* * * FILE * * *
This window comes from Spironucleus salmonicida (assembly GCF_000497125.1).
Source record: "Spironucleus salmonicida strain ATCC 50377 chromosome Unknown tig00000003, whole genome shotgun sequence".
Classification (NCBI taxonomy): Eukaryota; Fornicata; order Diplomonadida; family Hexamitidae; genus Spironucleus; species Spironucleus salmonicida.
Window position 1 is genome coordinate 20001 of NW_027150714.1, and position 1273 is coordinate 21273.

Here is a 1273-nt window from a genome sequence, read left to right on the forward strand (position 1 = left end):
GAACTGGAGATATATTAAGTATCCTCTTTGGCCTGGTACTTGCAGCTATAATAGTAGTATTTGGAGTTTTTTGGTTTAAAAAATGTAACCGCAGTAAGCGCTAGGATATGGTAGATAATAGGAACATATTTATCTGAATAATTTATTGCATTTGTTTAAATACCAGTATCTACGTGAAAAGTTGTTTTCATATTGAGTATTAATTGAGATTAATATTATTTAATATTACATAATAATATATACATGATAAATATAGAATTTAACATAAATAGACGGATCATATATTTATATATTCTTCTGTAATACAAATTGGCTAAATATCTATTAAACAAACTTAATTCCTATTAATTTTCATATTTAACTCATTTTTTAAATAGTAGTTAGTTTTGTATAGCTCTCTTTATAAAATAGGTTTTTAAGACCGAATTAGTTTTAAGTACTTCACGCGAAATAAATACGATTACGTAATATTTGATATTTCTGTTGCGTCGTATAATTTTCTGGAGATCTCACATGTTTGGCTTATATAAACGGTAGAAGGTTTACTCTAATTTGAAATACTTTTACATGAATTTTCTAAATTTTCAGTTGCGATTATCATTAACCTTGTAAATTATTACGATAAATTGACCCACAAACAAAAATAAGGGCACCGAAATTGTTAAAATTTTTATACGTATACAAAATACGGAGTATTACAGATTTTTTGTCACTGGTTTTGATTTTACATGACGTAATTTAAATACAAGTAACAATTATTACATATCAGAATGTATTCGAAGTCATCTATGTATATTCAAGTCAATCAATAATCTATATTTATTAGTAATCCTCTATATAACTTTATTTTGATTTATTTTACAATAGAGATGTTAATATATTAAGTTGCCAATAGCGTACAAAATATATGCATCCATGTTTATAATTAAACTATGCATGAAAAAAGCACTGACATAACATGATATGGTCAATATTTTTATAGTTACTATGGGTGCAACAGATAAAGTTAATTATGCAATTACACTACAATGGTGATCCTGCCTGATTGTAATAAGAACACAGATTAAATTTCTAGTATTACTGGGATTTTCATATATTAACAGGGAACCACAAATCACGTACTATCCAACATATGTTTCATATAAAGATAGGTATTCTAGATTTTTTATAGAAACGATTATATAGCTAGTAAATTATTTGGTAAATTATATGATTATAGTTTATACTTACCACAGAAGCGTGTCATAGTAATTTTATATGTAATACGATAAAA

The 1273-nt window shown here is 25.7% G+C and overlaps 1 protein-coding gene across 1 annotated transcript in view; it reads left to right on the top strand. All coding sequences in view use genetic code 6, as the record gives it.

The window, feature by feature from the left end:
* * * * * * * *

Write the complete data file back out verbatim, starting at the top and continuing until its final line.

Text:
This window comes from Spironucleus salmonicida (assembly GCF_000497125.1).
Source record: "Spironucleus salmonicida strain ATCC 50377 chromosome Unknown tig00000003, whole genome shotgun sequence".
Classification (NCBI taxonomy): Eukaryota; Fornicata; order Diplomonadida; family Hexamitidae; genus Spironucleus; species Spironucleus salmonicida.
Window position 1 is genome coordinate 20001 of NW_027150714.1, and position 1273 is coordinate 21273.

Here is a 1273-nt window from a genome sequence, read left to right on the forward strand (position 1 = left end):
GAACTGGAGATATATTAAGTATCCTCTTTGGCCTGGTACTTGCAGCTATAATAGTAGTATTTGGAGTTTTTTGGTTTAAAAAATGTAACCGCAGTAAGCGCTAGGATATGGTAGATAATAGGAACATATTTATCTGAATAATTTATTGCATTTGTTTAAATACCAGTATCTACGTGAAAAGTTGTTTTCATATTGAGTATTAATTGAGATTAATATTATTTAATATTACATAATAATATATACATGATAAATATAGAATTTAACATAAATAGACGGATCATATATTTATATATTCTTCTGTAATACAAATTGGCTAAATATCTATTAAACAAACTTAATTCCTATTAATTTTCATATTTAACTCATTTTTTAAATAGTAGTTAGTTTTGTATAGCTCTCTTTATAAAATAGGTTTTTAAGACCGAATTAGTTTTAAGTACTTCACGCGAAATAAATACGATTACGTAATATTTGATATTTCTGTTGCGTCGTATAATTTTCTGGAGATCTCACATGTTTGGCTTATATAAACGGTAGAAGGTTTACTCTAATTTGAAATACTTTTACATGAATTTTCTAAATTTTCAGTTGCGATTATCATTAACCTTGTAAATTATTACGATAAATTGACCCACAAACAAAAATAAGGGCACCGAAATTGTTAAAATTTTTATACGTATACAAAATACGGAGTATTACAGATTTTTTGTCACTGGTTTTGATTTTACATGACGTAATTTAAATACAAGTAACAATTATTACATATCAGAATGTATTCGAAGTCATCTATGTATATTCAAGTCAATCAATAATCTATATTTATTAGTAATCCTCTATATAACTTTATTTTGATTTATTTTACAATAGAGATGTTAATATATTAAGTTGCCAATAGCGTACAAAATATATGCATCCATGTTTATAATTAAACTATGCATGAAAAAAGCACTGACATAACATGATATGGTCAATATTTTTATAGTTACTATGGGTGCAACAGATAAAGTTAATTATGCAATTACACTACAATGGTGATCCTGCCTGATTGTAATAAGAACACAGATTAAATTTCTAGTATTACTGGGATTTTCATATATTAACAGGGAACCACAAATCACGTACTATCCAACATATGTTTCATATAAAGATAGGTATTCTAGATTTTTTATAGAAACGATTATATAGCTAGTAAATTATTTGGTAAATTATATGATTATAGTTTATACTTACCACAGAAGCGTGTCATAGTAATTTTATATGTAATACGATAAAA

The 1273-nt window shown here is 25.7% G+C and overlaps 1 protein-coding gene across 1 annotated transcript in view; it reads left to right on the top strand. All coding sequences in view use genetic code 6, as the record gives it.

The window, feature by feature from the left end: